|Scientific Name:||Cephalopholis taeniops (Valenciennes, 1828)|
Bodianus maculatus Bowdich, 1825
Bodianus taeniops (Valenciennes, 1828)
Epinephelus taeniops (Valenciennes, 1828)
Serranus taeniops Valenciennes, 1828
|Red List Category & Criteria:||Data Deficient ver 3.1|
|Assessor(s):||Rocha, L., Ferreira, B., Choat, J.H., Craig, M.T., Sadovy, Y. & Bertoncini, A.A.|
|Reviewer(s):||Sadovy, Y. & Moss, K. (Grouper and Wrasse Red List Authority)|
There are insufficient population data throughout its range to allow a proper assessment of Cephalopholis taeniops and it is listed as Data Deficient as a result. There are only data from Cape Verde and Sao Tome which is only a small portion of its range. This species should be re-evaluated as more information becomes available from throughout its distributional range, or alternatively, a regional assessment should be conducted for Cape Verde and Sao Tomé.
|Range Description:||Cephalopholis taeniops is an eastern Atlantic species found from Western Sahara to Angola, including Cape Verde and São Tomé and Príncipe islands.|
Native:Angola; Benin; Cameroon; Cape Verde; Congo; Congo, The Democratic Republic of the; Côte d'Ivoire; Equatorial Guinea; Gabon; Gambia; Ghana; Guinea; Guinea-Bissau; Liberia; Mauritania; Morocco; Nigeria; Sao Tomé and Principe; Senegal; Sierra Leone; Togo; Western Sahara
|FAO Marine Fishing Areas:|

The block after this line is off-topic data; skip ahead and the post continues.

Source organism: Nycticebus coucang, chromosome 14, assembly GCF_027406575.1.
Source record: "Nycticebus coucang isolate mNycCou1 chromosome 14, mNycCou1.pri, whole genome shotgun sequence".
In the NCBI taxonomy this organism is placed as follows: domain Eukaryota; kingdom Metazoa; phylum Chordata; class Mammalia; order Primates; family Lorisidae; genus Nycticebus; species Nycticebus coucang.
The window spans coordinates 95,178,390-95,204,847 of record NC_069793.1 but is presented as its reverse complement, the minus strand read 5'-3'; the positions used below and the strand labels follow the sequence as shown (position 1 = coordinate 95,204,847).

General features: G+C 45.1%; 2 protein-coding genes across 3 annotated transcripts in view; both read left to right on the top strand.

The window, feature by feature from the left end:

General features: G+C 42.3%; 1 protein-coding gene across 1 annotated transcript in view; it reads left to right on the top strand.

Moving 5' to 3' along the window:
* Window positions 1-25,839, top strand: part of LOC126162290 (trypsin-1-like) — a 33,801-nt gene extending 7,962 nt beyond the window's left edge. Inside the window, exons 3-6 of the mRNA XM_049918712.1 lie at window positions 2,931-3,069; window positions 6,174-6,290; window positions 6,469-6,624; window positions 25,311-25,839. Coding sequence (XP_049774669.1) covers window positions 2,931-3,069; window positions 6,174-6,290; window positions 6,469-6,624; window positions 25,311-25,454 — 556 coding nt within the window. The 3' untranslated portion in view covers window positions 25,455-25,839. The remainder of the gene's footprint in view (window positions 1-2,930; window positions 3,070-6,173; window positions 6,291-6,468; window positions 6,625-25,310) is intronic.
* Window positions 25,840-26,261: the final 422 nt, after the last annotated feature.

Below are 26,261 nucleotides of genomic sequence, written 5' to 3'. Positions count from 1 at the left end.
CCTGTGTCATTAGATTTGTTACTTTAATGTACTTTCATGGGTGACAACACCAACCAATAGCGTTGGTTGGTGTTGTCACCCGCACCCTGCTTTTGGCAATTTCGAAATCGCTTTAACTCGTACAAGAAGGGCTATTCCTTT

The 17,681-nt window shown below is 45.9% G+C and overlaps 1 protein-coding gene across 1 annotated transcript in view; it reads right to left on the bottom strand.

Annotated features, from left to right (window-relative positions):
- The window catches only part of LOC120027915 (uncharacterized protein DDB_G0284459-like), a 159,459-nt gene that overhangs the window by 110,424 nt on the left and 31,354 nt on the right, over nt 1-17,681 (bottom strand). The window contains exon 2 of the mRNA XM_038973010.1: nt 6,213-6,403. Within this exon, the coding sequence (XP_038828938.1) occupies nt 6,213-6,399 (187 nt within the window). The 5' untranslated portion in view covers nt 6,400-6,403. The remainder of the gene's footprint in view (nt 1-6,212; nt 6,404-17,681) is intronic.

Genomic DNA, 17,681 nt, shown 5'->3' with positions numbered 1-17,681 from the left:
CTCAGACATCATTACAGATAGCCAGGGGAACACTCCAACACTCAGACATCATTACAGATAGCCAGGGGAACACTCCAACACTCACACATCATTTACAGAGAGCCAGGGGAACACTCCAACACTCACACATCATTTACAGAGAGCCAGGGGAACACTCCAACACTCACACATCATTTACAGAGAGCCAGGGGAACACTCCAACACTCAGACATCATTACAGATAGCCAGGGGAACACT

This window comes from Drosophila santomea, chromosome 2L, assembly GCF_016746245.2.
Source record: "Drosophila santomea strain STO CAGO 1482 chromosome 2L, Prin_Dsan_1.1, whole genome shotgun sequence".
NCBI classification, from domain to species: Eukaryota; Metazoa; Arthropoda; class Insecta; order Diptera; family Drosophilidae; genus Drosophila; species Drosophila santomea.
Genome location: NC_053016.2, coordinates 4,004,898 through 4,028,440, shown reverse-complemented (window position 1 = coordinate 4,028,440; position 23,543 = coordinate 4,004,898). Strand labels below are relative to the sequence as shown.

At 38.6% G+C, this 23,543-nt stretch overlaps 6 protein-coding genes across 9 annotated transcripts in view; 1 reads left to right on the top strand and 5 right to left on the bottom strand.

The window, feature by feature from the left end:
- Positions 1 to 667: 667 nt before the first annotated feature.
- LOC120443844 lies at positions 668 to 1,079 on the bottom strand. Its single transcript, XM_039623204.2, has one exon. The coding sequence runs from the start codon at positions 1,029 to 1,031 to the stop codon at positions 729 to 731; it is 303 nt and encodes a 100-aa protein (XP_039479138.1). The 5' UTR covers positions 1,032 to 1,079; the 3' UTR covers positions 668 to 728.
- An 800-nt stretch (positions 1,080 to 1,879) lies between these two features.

Atlantic – southeast; Atlantic – eastern central
|Range Map:||Click here to open the map viewer and explore range.|
Cephalopholis taeniops is relatively common and abundant at Sao Tome and Cape Verde. Elsewhere in its range there is no data on its population.
In a recent underwater visual survey in São Tomé island (unpublished) average densities varied from 0.1 to 7.4 fish per 40 m² transect.
|Current Population Trend:||Unknown|
|Habitat and Ecology:||General|
Cephalopholis taeniops is a demersal species found in shallow tropical rocky reefs and sandy bottoms from 20 to 200 m. Females attain sexual maturity at 18 cm TL.
C. taeniops is listed as a diandric protogynous hermaphrodite and a pelagic spawner. The low ratio of males in the population may correlate with polygamy. This study concluded that some males of C. taeniops may not pass through a functional female stage as observed in most groupers, and that these males may have developed directly from immature females conferring with the hypothesis of Shapiro (1987) and Siau (1994).
Cephalopholis taeniops is fished for subsistence use but not at a level that is a threat to this species in south Sao Tome and Principe. In Cape Verde it is fished more heavily, where it is the most abundant, commonly caught and important demsersal species. There is no information on threats along the west coast of mainland Africa.
Total landings have peaked at 350 tonnes per year in 2000 in Cape Verde. A reduction is recommended since it is being fished at its maximum.
|Conservation Actions:||There are no protected areas within the range of Cephalopholis taeniops, nor are conservation measures needed at the moment.|
|Citation:||Rocha, L., Ferreira, B., Choat, J.H., Craig, M.T., Sadovy, Y. & Bertoncini, A.A. 2008. Cephalopholis taeniops. The IUCN Red List of Threatened Species 2008: e.T132820A3460525.Downloaded on 18 January 2018.|
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